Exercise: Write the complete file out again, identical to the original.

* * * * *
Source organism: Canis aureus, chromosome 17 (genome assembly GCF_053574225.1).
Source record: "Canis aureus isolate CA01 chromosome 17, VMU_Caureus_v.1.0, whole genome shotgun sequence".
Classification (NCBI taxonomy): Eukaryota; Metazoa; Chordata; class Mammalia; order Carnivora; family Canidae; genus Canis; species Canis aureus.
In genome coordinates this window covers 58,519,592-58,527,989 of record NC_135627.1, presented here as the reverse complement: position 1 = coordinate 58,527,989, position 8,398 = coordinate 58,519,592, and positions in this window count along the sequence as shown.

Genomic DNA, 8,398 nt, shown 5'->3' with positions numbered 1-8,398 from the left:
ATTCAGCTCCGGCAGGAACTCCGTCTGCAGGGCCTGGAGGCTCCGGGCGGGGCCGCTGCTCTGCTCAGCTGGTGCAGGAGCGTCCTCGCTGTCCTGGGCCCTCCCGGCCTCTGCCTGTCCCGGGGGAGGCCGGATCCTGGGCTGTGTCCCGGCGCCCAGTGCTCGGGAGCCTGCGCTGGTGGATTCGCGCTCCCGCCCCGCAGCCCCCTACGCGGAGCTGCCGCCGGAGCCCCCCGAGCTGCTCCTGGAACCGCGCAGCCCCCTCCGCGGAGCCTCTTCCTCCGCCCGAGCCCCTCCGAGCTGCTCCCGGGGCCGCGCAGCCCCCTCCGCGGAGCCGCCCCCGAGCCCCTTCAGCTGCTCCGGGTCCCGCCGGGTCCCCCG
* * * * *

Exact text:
Source organism: Canis aureus, chromosome 17 (genome assembly GCF_053574225.1).
Source record: "Canis aureus isolate CA01 chromosome 17, VMU_Caureus_v.1.0, whole genome shotgun sequence".
Classification (NCBI taxonomy): Eukaryota; Metazoa; Chordata; class Mammalia; order Carnivora; family Canidae; genus Canis; species Canis aureus.
In genome coordinates this window covers 58,519,592-58,527,989 of record NC_135627.1, presented here as the reverse complement: position 1 = coordinate 58,527,989, position 8,398 = coordinate 58,519,592, and positions in this window count along the sequence as shown.

Genomic DNA, 8,398 nt, shown 5'->3' with positions numbered 1-8,398 from the left:
ATTCAGCTCCGGCAGGAACTCCGTCTGCAGGGCCTGGAGGCTCCGGGCGGGGCCGCTGCTCTGCTCAGCTGGTGCAGGAGCGTCCTCGCTGTCCTGGGCCCTCCCGGCCTCTGCCTGTCCCGGGGGAGGCCGGATCCTGGGCTGTGTCCCGGCGCCCAGTGCTCGGGAGCCTGCGCTGGTGGATTCGCGCTCCCGCCCCGCAGCCCCCTACGCGGAGCTGCCGCCGGAGCCCCCCGAGCTGCTCCTGGAACCGCGCAGCCCCCTCCGCGGAGCCTCTTCCTCCGCCCGAGCCCCTCCGAGCTGCTCCCGGGGCCGCGCAGCCCCCTCCGCGGAGCCGCCCCCGAGCCCCTTCAGCTGCTCCGGGTCCCGCCGGGTCCCCCG